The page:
The permeable driveway they created has a lot of plants, plus pea shingle that is durable and lets rainfall percolate through. It's a design that can be widely adopted.
Our front garden full of roses was a source of great joy to us, so when we got our electric car, I was pretty upset that the flowers would have to go simply because the car had to be charged. We’ve always been against block paving, as it is not nice if used in excessive quantity and causes ecological problems.
In fact, when we bought the house, it originally had a concrete slab driveway, which we spent a considerable sum taking out.
Several years on, I phoned up the contractors we’d used to break up that concrete to say “You know the front garden you helped us create, well it’s coming out”.
My husband and I did a lot of research into a solution. We found technical advice in Guidance on Permeable Surfacing of Front Gardens, a document on our local council’s (Ealing) website. Our aim was to keep as many of the existing features as we could including our evergreen shrubs Choisya ternata, Nandina and Japanese quince. The Photinia ‘Red Robin’ hedge was retained as well as some Spanish porcelain tiles.
It was fortunate we had in mind that our garden might be needed for a car at a future date, so we’d designed the space to be easily updated. To create an eco drive, we would need to remove planting in the central area, dig up the soil, add shingled strips for the car’s tyres, cut back the brick wall, resize an iron railing and fix a new pillar.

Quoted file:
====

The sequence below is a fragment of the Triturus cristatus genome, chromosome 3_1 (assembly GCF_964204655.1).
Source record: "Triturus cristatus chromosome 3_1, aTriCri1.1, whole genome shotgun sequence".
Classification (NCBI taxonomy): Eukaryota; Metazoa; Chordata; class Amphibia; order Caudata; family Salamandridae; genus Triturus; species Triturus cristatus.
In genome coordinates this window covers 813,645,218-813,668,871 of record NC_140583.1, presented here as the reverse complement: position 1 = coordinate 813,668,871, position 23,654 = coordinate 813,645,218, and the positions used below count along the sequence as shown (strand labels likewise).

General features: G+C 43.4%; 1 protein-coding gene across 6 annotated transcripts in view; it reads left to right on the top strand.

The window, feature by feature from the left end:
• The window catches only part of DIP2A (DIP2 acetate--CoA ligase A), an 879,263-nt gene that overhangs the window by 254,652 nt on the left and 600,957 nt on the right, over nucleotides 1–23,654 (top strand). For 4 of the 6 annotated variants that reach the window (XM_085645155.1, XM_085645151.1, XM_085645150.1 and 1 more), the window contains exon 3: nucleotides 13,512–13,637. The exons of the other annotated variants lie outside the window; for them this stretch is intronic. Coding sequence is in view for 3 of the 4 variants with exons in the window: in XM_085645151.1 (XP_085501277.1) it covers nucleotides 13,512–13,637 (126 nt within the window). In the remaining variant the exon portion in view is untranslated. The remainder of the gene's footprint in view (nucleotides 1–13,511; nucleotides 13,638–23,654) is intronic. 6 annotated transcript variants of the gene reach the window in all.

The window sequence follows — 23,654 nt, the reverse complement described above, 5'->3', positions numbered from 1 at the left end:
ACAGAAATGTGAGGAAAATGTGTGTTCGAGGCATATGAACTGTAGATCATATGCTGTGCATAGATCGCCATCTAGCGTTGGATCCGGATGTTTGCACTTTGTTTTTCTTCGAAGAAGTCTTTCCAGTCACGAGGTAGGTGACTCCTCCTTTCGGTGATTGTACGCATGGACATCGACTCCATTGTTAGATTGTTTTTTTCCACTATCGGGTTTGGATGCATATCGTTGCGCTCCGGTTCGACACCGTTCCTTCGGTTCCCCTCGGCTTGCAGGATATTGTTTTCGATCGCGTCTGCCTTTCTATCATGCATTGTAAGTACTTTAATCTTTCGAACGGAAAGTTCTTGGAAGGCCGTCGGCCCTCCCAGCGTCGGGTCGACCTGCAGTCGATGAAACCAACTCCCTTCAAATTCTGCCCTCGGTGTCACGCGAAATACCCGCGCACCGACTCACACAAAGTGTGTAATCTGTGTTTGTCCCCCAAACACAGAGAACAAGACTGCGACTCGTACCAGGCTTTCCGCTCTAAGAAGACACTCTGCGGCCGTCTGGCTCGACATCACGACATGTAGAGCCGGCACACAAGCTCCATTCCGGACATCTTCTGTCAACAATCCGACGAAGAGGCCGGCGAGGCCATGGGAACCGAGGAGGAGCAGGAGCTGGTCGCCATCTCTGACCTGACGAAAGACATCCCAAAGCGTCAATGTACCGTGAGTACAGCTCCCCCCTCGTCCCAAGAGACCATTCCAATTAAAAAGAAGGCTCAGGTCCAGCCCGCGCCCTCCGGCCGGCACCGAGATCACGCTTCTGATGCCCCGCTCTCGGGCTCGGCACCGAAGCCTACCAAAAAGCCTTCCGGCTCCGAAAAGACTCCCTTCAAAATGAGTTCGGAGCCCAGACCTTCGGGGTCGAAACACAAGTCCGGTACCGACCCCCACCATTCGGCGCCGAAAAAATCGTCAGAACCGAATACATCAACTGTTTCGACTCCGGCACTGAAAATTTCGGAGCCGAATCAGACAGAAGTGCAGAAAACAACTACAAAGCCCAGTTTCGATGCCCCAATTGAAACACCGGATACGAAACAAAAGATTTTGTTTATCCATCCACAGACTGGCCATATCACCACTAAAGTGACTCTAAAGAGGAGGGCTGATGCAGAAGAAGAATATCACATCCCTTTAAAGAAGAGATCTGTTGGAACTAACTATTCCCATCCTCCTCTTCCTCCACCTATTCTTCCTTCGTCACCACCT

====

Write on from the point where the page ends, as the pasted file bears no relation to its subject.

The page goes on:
We repurposed plants by giving them to neighbours and rose bushes were moved to a community garden. It was hard work transplanting so many well-established shrubs, but by the time the contractor came a 2m by 6m section had been cleared.
The contractors interpreted our design very well. They brought in machinery to remove soil, filled the space with Type 1 crushed stone, where the wheels of the vehicle would go, compacted it and overlaid each 600mm-wide area with strong plastic mesh. These strips were edged with mortar otherwise the surface would not have supported the car.
Once this had set, pea shingles were poured over, creating a natural, permeable surface.
We also applied to Ealing Council for a vehicle crossover to the road. We’d found out that a dropped kerb is only granted by the council when a driveway is finished and meets criteria for drainage. With so little hardstanding, we had no worries about flooding.
The council also required us to have a row of bricks between our drive and the pavement, with a lip of about 50mm high, to prevent gravel spilling over, causing a trip hazard for passers-by.
We planted up the large central section of the driveway, choosing low-growing varieties of succulents, mostly sedums.
In the spring we had anemones poking out everywhere, which toned with the purple blue muscari and pink tulips in the lefthand border. In the future we will have seasonal planting; tulips in spring and dahlias in summer. The evergreen shrubs provide greenery all year round.
It has been a delight to open the shutters each morning to see birds flitting about on our driveway including robins, sparrows and wagtails. We often see bees buzzing about, too. Most importantly, we feel a sense of calm looking at it, which we wouldn’t have got with hard surfacing.